Haijin or sea ban was a series of related isolationist Chinese
policies restricting private maritime trading and coastal settlement
during most of the
Ming dynasty and some of the Qing. First imposed to
deal with Japanese piracy amid the mopping up of Yuan partisans, the
sea ban was completely counterproductive: by the 16th century, piracy
and smuggling were endemic and mostly consisted of Chinese who had
been dispossessed by the policy. China's foreign trade was limited to
irregular and expensive tribute missions, and resistance even to them
among the Chinese bureaucracy led to the scrapping of Zheng He's
fleets. Piracy dropped to negligible levels only upon the end of the
policy in 1567, but a modified form was subsequently adopted by the
Qing. This produced the
Canton system of the Thirteen Factories, but
also the opium smuggling that led to disastrous wars with Britain and
other European powers in the 19th century.
The policy was also mimicked by both
Tokugawa Japan (as the Sakoku)
and Joseon Korea, which became known as the "Hermit Kingdom", before
they were opened militarily in 1853 and 1876.
3 See also
A map of "dwarf pirate" raiding, 14th–16th centuries. The early
pirates were mostly based on outlying Japanese islands but targeted
the Japanese as well as Korea and Ming China. The later ones were
mostly Chinese dispossessed by Ming policy.
The 14th century was a time of chaos throughout East Asia. The second
bubonic plague pandemic began in Mongolia around 1330 and may have
killed the majority of the population in
Shanxi and millions
elsewhere. Another epidemic raged for three years from
1351–1354. Existing revolts over the government salt monopoly and
severe floods along the
Yellow River provoked the Red Turban
Rebellion. The declaration of the Ming in 1368 did not end its wars
with Mongol remnants under
Toghon Temür in the north and under the
Prince of Liang in the south. King Gongmin of Korea had begun freeing
himself from the Mongols as well, retaking his country's northern
provinces, when a Red Turban invasion devastated the areas and laid
waste to Pyongyang. In Japan, Emperor Daigo II's Kenmu Restoration
succeeded in overthrowing the Kamakura shogunate but ultimately simply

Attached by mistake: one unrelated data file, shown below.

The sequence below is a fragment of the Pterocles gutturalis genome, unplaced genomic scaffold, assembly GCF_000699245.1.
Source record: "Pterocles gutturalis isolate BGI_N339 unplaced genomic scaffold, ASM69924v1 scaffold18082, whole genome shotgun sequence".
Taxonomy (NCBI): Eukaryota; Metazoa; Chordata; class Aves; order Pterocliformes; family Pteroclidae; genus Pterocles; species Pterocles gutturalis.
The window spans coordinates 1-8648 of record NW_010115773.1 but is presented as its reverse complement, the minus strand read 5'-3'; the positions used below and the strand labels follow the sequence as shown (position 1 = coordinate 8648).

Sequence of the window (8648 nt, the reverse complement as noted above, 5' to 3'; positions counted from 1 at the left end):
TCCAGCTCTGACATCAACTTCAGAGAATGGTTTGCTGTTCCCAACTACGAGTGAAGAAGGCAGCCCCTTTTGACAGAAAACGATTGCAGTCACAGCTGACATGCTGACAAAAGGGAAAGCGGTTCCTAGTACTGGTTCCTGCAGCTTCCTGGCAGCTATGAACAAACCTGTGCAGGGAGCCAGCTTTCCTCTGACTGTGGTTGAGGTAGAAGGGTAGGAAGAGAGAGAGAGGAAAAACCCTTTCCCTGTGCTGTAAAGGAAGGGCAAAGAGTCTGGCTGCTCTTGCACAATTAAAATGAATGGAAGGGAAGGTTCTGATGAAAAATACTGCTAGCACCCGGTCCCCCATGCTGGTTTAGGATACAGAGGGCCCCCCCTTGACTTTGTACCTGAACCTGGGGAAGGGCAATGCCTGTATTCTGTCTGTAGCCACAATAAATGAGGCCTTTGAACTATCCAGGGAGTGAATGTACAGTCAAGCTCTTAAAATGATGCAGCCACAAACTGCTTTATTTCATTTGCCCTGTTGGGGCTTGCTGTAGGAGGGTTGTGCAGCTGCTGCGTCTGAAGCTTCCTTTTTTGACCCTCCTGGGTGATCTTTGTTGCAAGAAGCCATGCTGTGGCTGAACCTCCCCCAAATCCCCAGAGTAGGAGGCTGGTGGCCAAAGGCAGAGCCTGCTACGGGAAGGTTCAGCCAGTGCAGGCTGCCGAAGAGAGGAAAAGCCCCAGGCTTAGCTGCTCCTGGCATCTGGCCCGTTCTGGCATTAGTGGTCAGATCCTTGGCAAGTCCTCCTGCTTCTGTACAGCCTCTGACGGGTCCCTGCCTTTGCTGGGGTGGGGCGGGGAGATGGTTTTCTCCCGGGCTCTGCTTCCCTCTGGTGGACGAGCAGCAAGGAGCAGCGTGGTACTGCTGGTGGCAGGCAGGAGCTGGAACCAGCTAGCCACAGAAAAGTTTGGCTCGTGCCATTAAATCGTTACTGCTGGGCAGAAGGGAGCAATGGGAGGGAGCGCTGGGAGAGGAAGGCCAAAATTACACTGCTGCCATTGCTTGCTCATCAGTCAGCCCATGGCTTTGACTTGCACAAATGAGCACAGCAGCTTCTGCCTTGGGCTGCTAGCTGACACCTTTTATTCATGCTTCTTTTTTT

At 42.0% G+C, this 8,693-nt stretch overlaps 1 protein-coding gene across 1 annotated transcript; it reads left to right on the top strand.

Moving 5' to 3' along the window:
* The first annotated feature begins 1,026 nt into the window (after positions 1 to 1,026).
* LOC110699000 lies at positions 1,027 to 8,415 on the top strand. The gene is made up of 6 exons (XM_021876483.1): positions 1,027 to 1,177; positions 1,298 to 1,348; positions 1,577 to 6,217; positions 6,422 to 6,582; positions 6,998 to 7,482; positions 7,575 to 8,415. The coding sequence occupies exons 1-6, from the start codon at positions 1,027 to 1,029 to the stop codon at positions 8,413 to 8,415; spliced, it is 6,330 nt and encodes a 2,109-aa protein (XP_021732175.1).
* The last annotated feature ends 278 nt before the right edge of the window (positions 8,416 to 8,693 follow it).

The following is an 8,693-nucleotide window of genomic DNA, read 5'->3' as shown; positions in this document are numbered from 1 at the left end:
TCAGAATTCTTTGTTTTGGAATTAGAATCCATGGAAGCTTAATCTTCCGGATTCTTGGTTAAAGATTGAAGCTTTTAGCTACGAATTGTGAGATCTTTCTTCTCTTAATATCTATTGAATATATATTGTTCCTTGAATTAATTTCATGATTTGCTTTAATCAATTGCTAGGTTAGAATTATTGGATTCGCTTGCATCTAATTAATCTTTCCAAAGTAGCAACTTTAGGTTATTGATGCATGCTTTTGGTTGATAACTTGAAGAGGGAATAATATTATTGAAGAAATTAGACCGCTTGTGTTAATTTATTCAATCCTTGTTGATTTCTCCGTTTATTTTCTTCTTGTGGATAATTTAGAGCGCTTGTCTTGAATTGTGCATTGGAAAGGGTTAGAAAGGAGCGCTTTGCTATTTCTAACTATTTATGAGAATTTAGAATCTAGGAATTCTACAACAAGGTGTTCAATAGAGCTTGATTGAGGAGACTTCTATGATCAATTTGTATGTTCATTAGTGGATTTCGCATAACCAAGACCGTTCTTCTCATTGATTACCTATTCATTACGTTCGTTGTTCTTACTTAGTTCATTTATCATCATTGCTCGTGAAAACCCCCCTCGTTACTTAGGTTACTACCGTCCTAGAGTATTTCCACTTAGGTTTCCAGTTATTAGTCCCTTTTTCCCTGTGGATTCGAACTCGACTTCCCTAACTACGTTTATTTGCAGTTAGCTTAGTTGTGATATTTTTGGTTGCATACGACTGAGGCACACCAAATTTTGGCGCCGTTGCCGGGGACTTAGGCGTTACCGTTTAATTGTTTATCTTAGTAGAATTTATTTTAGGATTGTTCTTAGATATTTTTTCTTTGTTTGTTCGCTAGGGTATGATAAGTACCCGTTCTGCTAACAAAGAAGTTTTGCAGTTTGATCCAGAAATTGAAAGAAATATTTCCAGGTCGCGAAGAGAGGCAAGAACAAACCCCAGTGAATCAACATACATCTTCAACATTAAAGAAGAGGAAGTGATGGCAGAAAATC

replaced them with the weaker Ashikaga.
The loose control over Japan's periphery led to pirates setting up
bases on the realm's outlying islands, particularly Tsushima, Iki,
and the Gotōs. These "dwarf pirates" raided Japan as well as
Korea and China.
As a rebel leader, Zhu Yuanzhang promoted foreign trade as a source of
revenue. As the Hongwu Emperor, first of the Ming Dynasty, however,
he issued the first sea ban in 1371. All foreign trade was to be
conducted by official tribute missions, handled by representatives of
Ming Empire and its "vassal" states. Private foreign trade was
made punishable by death, with the offender's family and neighbors
exiled from their homes. A few years later, in 1384, the Maritime
Trade Intendancies (Shibo Tiju Si) at Ningbo, Guangzhou, and Quanzhou
were shuttered. Ships, docks, and shipyards were destroyed and
ports sabotaged with rocks and pine stakes. Although the policy is
now associated with imperial China generally, it was then at odds with
Chinese tradition, which had pursued foreign trade as a source of
revenue and become particularly important under the Tang, Song, and
Yuan. A 1613 edict prohibited maritime trade between the lands
north and south of the Yangtze River, attempting to put a stop to
captains claiming to be heading to
Jiangsu and then diverting to
Although the policy has generally been ascribed to national defense
against the pirates, it was so obviously counterproductive and yet
carried on for so long that other explanations have been offered. The
initial conception seems to have been to use the Japanese need for
Chinese goods to force them to terms. Parallels with Song and Yuan
measures restricting outflows of bullion have led some to argue that
it was intended to support the Hongwu Emperor's printing of fiat
currency, whose use was continued by his successors as late as
1450. (By 1425, rampant counterfeiting and hyperinflation meant people
were already trading at about 0.014% of their original value.)
Others assert that it was a side effect of a desire to elevate
Confucian humaneness (仁, ren) and eliminate greed from the realm's
foreign relations or a ploy to weaken the realm's southern
subjects to the benefit of the central government. Nonetheless, it
may have been the case that the
Hongwu Emperor prioritized protecting
his state against the